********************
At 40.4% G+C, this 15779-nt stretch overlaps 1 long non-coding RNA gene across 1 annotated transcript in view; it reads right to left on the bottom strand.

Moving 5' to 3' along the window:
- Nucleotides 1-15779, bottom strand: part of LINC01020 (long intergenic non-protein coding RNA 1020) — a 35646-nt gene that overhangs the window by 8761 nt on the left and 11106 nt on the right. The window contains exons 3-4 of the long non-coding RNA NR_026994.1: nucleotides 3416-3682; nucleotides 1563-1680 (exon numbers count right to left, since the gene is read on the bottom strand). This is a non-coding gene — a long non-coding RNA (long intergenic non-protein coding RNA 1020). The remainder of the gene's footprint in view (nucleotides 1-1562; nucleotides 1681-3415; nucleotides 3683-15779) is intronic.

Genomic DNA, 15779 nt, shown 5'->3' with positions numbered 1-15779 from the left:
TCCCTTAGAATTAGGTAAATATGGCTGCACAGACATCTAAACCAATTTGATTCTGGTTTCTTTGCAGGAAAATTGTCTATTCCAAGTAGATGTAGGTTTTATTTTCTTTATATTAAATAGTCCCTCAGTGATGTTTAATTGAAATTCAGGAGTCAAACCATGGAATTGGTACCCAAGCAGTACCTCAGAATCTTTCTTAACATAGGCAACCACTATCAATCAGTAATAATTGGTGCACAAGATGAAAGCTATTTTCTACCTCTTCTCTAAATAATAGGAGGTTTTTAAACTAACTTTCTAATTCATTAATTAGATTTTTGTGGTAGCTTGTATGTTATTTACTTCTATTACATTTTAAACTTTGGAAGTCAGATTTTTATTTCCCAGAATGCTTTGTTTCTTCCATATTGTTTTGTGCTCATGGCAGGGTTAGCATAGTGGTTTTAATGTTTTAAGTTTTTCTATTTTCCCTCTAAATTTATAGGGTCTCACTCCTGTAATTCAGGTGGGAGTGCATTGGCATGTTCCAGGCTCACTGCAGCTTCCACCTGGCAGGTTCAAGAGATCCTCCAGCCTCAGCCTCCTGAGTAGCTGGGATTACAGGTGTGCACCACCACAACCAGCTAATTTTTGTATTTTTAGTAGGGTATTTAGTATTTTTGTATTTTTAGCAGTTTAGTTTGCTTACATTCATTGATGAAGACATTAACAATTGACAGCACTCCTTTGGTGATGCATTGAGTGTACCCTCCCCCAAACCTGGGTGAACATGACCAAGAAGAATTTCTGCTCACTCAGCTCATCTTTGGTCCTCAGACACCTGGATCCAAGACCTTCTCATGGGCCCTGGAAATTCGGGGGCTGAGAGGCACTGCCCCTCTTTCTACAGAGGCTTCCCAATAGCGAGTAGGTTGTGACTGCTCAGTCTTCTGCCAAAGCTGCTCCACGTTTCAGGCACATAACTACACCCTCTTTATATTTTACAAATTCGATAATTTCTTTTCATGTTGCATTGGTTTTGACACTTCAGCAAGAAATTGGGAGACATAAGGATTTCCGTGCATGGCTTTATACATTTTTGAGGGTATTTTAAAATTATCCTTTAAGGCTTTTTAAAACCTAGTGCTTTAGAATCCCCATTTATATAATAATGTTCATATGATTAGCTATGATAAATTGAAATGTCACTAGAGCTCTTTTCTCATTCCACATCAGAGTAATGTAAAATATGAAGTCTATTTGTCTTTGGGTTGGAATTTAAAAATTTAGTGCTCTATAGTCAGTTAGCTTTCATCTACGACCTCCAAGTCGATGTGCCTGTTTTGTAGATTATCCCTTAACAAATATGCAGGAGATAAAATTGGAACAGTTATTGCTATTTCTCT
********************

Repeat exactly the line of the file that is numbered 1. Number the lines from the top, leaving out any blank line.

At 40.4% G+C, this 15779-nt stretch overlaps 1 long non-coding RNA gene across 1 annotated transcript in view; it reads right to left on the bottom strand.